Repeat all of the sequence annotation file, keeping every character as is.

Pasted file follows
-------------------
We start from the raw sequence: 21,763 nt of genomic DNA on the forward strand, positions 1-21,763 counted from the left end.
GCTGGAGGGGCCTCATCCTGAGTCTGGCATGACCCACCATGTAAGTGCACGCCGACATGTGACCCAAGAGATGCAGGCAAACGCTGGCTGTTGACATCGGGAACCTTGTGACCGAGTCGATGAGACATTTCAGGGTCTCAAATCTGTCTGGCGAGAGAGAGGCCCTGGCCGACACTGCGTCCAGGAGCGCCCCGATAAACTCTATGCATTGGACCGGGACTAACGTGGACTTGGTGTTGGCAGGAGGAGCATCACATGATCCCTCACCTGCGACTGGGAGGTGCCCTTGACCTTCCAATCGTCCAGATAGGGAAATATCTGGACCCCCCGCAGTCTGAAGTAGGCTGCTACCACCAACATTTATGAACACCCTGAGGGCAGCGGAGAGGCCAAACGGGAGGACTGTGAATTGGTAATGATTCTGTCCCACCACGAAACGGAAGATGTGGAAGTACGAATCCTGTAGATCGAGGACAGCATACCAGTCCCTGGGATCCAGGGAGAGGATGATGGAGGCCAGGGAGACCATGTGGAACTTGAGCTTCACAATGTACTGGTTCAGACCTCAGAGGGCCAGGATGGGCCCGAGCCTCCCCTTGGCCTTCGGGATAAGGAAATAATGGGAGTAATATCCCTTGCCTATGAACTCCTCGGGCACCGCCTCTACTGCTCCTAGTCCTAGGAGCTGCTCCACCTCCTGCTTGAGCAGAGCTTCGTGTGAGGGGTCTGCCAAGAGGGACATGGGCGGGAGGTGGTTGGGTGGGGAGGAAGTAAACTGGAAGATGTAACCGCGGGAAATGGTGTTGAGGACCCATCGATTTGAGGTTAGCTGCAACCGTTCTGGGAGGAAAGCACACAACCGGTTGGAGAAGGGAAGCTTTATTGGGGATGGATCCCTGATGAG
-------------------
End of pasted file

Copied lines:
We start from the raw sequence: 21,763 nt of genomic DNA on the forward strand, positions 1-21,763 counted from the left end.
GCTGGAGGGGCCTCATCCTGAGTCTGGCATGACCCACCATGTAAGTGCACGCCGACATGTGACCCAAGAGATGCAGGCAAACGCTGGCTGTTGACATCGGGAACCTTGTGACCGAGTCGATGAGACATTTCAGGGTCTCAAATCTGTCTGGCGAGAGAGAGGCCCTGGCCGACACTGCGTCCAGGAGCGCCCCGATAAACTCTATGCATTGGACCGGGACTAACGTGGACTTGGTGTTGGCAGGAGGAGCATCACATGATCCCTCACCTGCGACTGGGAGGTGCCCTTGACCTTCCAATCGTCCAGATAGGGAAATATCTGGACCCCCCGCAGTCTGAAGTAGGCTGCTACCACCAACATTTATGAACACCCTGAGGGCAGCGGAGAGGCCAAACGGGAGGACTGTGAATTGGTAATGATTCTGTCCCACCACGAAACGGAAGATGTGGAAGTACGAATCCTGTAGATCGAGGACAGCATACCAGTCCCTGGGATCCAGGGAGAGGATGATGGAGGCCAGGGAGACCATGTGGAACTTGAGCTTCACAATGTACTGGTTCAGACCTCAGAGGGCCAGGATGGGCCCGAGCCTCCCCTTGGCCTTCGGGATAAGGAAATAATGGGAGTAATATCCCTTGCCTATGAACTCCTCGGGCACCGCCTCTACTGCTCCTAGTCCTAGGAGCTGCTCCACCTCCTGCTTGAGCAGAGCTTCGTGTGAGGGGTCTGCCAAGAGGGACATGGGCGGGAGGTGGTTGGGTGGGGAGGAAGTAAACTGGAAGATGTAACCGCGGGAAATGGTGTTGAGGACCCATCGATTTGAGGTTAGCTGCAACCGTTCTGGGAGGAAAGCACACAACCGGTTGGAGAAGGGAAGCTTTATTGGGGATGGATCCCTGATGAG